Who Am I?

“Then I’m stuck with this question and I have this feeling, I must be what I do, so if I am what I do and I don’t do, who am I? That’s when I realized there’s all this other world out there to be inspired by.” -Sierra Boggess

2020 was a big year for all of us. The chaos of the world showed a lot of us our true colors whether we knew about them ourselves or not. I know I’m someone that almost went through a personality makeover and when I think back on it, I’m honestly afraid I’m just a fraud sometimes.

For starters, I was a cradle Catholic. Went through the years of Sunday school, the sacraments of initiation, I even led 15 youth ministry retreats (I had one of the more impressive collections of God Is Good shirts). As you can imagine, the first self-realization I found in 2020 is the fact that I’m a witch. 

I had always been interested in astrology, but not much beyond that. A friend introduced me to tarot and spells and it just made so much more sense to me. I felt a tug, though, that I was supposed to simply stay with my home parish for the sense of community.

From my Bad Bitches tarot deck

The second tip of the scale was my career. For the past few years, I was set to try and make a career in racing. I wanted to follow in my boss’s footsteps and do what she was doing. During the shutdown, I started playing around with makeup more. One day it hit me in the face; I wanted to work in beauty. 

While the goal is to mix beauty and PR in some way, I’ve spent the past several months in a couple of different jobs in beauty stores. I’ve learned even more than I thought I could in a year (hell, in this past month and a half at Nordstrom) which helped feed my passion. When I made the career leap, I was immediately afraid of what people would think and that they’d wonder if I was ever serious about racing.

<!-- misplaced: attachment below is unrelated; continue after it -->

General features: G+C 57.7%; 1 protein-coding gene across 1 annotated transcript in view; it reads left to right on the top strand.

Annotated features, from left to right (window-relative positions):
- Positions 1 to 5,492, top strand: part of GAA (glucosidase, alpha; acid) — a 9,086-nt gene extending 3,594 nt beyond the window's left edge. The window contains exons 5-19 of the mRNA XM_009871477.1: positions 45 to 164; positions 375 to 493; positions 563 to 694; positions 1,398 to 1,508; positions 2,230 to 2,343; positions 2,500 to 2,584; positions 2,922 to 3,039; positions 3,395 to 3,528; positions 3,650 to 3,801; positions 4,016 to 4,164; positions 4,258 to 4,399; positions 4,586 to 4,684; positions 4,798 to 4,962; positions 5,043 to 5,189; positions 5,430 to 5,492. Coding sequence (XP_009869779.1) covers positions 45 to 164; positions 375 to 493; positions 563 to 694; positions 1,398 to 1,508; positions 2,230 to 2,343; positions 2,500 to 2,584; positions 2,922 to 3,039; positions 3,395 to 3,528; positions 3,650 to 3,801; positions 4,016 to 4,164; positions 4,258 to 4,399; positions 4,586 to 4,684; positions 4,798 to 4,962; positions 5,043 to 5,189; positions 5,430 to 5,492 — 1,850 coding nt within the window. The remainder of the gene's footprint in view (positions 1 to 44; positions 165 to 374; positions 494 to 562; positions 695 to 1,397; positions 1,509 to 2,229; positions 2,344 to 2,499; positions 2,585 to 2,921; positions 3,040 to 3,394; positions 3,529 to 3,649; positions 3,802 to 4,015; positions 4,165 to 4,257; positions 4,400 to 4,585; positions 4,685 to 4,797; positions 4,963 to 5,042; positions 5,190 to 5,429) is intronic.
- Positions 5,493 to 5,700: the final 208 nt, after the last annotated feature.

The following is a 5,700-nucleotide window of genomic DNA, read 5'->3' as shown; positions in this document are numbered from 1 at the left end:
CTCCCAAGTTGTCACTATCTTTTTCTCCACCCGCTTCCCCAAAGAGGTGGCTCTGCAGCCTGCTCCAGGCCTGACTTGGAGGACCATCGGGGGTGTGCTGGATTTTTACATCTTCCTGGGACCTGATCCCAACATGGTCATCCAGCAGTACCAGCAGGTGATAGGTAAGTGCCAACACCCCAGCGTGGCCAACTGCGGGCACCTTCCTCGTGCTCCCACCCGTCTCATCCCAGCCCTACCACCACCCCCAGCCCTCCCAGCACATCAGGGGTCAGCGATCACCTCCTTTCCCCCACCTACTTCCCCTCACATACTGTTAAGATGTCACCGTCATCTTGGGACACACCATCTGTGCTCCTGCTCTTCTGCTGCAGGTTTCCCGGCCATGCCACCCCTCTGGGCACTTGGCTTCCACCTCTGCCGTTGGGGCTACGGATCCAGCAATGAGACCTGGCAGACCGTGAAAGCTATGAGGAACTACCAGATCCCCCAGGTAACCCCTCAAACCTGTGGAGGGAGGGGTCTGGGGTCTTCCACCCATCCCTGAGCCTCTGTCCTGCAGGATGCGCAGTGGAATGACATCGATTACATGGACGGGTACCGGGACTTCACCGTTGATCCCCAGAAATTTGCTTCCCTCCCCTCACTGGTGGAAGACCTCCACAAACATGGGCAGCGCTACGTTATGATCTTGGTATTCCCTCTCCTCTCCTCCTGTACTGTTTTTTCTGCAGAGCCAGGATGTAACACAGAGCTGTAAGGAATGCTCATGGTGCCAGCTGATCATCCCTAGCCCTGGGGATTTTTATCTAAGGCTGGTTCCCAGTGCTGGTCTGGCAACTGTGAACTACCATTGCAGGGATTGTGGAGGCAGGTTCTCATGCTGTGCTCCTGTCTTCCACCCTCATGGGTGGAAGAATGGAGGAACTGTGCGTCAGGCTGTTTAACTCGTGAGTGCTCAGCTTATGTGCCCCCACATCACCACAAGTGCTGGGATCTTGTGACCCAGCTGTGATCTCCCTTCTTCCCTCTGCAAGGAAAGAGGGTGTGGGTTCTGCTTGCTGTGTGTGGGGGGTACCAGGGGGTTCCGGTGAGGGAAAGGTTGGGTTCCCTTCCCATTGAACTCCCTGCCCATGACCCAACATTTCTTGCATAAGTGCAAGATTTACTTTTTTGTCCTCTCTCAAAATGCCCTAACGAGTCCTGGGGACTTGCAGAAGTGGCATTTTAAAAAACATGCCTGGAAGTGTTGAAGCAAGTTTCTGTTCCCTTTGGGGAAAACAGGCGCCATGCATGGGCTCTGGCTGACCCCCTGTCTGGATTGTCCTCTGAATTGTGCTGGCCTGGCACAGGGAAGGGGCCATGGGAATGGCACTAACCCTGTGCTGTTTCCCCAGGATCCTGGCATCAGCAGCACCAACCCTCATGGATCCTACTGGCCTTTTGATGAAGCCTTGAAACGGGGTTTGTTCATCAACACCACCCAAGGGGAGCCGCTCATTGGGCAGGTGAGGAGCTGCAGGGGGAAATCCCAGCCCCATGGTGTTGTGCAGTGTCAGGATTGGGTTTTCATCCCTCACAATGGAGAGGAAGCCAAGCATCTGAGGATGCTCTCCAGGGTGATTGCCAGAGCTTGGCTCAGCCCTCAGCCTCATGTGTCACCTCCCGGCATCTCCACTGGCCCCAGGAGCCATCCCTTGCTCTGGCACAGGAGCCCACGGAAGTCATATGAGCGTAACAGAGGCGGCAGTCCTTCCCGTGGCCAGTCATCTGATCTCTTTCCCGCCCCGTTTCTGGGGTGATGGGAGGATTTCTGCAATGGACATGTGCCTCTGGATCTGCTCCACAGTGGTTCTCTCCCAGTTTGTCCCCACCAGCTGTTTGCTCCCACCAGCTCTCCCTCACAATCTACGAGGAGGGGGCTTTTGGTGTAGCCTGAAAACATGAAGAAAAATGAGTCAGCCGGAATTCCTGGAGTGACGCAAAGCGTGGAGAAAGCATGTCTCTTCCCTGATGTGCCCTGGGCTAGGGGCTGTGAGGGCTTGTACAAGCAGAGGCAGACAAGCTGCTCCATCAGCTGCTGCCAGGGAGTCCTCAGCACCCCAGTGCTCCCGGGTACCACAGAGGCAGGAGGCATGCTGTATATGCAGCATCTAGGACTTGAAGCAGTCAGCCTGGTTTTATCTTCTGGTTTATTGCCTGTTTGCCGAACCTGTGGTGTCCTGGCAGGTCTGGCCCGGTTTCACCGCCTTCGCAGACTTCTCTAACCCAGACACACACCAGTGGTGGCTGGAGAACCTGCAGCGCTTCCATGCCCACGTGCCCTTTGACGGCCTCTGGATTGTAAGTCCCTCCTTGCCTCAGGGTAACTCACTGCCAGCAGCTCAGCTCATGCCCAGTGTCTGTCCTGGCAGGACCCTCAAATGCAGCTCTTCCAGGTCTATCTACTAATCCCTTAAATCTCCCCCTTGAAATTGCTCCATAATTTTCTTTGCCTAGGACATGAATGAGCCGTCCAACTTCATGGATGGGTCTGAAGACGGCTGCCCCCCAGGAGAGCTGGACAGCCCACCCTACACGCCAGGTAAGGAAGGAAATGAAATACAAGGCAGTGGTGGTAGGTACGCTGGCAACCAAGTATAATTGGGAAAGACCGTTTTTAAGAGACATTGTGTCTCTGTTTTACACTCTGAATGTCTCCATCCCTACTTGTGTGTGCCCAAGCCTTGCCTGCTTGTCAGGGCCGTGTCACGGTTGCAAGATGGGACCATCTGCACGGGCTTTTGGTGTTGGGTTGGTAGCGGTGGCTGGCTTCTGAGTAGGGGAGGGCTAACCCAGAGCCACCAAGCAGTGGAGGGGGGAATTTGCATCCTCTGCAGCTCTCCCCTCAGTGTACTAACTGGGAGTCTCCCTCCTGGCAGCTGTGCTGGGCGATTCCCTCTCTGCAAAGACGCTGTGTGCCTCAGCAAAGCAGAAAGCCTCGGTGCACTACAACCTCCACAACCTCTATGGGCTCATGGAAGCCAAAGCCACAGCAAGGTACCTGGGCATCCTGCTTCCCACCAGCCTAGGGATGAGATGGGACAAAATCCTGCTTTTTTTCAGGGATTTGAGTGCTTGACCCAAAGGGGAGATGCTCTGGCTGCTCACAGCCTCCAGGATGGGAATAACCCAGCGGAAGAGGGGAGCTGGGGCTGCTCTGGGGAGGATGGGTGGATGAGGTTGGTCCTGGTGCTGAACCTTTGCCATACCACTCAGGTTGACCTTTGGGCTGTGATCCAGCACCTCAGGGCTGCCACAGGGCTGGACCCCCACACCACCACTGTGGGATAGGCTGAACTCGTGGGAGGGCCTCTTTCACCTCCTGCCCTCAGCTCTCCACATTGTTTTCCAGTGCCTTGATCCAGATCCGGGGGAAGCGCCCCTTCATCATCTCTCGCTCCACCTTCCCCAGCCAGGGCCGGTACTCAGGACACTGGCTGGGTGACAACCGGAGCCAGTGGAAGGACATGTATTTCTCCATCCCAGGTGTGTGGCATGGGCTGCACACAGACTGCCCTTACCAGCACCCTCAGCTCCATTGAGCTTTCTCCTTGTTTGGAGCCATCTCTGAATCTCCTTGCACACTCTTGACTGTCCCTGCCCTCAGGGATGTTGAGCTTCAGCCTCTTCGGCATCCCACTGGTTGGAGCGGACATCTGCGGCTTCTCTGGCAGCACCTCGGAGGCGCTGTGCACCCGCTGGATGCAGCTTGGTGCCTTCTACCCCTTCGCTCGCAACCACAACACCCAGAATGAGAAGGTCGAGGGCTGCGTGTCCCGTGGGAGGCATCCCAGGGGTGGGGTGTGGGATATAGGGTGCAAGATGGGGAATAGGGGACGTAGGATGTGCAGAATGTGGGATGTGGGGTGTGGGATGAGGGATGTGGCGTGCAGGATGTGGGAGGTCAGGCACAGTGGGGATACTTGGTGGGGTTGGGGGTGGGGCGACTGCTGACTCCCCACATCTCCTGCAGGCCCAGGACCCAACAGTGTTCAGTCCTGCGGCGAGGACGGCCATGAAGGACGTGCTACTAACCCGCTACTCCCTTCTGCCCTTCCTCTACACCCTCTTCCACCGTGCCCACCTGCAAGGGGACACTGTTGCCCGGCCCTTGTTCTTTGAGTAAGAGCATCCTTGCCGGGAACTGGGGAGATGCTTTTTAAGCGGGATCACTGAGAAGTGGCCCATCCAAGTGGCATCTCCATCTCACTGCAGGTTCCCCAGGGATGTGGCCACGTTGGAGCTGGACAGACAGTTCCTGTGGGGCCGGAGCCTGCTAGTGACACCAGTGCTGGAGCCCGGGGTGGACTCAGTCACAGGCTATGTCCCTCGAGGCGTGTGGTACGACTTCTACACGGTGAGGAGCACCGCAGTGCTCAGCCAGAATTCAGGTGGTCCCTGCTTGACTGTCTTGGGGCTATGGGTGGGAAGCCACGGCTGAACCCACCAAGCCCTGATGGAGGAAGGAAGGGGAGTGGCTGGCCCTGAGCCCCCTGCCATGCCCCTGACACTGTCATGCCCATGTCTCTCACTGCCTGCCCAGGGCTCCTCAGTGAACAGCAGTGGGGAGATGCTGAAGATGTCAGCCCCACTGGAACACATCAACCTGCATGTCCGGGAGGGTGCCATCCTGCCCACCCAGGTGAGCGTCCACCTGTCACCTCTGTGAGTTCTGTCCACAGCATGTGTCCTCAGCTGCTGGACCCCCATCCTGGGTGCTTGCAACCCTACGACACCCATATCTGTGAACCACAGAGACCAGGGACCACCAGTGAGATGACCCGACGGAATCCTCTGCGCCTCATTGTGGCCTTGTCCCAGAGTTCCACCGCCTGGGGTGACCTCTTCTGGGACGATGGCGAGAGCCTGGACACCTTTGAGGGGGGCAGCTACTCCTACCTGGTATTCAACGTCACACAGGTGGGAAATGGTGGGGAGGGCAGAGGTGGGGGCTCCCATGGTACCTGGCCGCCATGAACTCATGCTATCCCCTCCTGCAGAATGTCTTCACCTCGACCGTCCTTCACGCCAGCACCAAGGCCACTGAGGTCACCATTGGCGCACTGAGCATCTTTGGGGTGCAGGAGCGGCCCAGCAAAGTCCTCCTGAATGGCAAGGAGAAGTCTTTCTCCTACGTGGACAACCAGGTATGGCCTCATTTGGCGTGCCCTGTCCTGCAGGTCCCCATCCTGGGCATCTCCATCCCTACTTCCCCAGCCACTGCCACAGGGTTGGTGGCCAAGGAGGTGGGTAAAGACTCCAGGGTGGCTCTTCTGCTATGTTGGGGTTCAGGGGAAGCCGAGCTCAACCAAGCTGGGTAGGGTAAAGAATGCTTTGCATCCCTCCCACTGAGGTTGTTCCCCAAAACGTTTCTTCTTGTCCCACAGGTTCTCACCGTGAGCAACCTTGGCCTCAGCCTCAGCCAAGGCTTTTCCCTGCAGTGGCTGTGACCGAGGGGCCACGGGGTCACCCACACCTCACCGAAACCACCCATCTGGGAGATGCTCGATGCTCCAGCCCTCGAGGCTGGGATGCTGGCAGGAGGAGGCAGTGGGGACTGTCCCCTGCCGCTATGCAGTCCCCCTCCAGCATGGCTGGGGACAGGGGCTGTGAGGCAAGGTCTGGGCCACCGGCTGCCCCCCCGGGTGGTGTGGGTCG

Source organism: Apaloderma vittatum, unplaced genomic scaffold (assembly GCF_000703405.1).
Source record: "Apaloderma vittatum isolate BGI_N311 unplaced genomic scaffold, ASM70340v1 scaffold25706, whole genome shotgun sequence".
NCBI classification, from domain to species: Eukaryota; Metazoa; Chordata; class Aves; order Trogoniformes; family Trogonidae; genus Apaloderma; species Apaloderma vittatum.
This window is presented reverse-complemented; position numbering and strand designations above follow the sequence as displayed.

Lesson number three was one that was brewing (haha, witch joke) for some time. While I’ve known I’m bisexual for years and was never particularly secretive about it, I never went out of my way to mention it. It was a piece of me that felt it needed to be shielded from my Catholic upbringing and working in a more conservative industry. Then my friend asked me to be in a photo shoot. 

She asked a few of us to dress as stereotypes of our sexuality, so I transformed into a bisexual icon and hopped in a car with my friends. Once it came time for my first round of pictures, I simply leaned against the flag and already felt energized. It was truly a part of my identity I never felt proud of, and that flag felt like home. But I worried about the possibility of being perceived as someone who was faking it for attention.

The common thread between these was the fear that if I were truly myself, I’d lose people in my life. I’ve been under the illusion that I’ve been living my life authentically when I’ve really been quietly pushing myself down, not letting myself shine. I want to switch back to that authenticity, but the true version, and a permanent one at that. And in this true authenticity, I’m focusing on living for me.

So I’m going to be loud about who I love. I’m going to do those TikTok dances. I’ll post that less-than-perfect makeup look and maybe even the first take of a selfie. I’ll love myself more than I thought I could. Most importantly, I’m clinging tightly to the people I love that bring this out in me.

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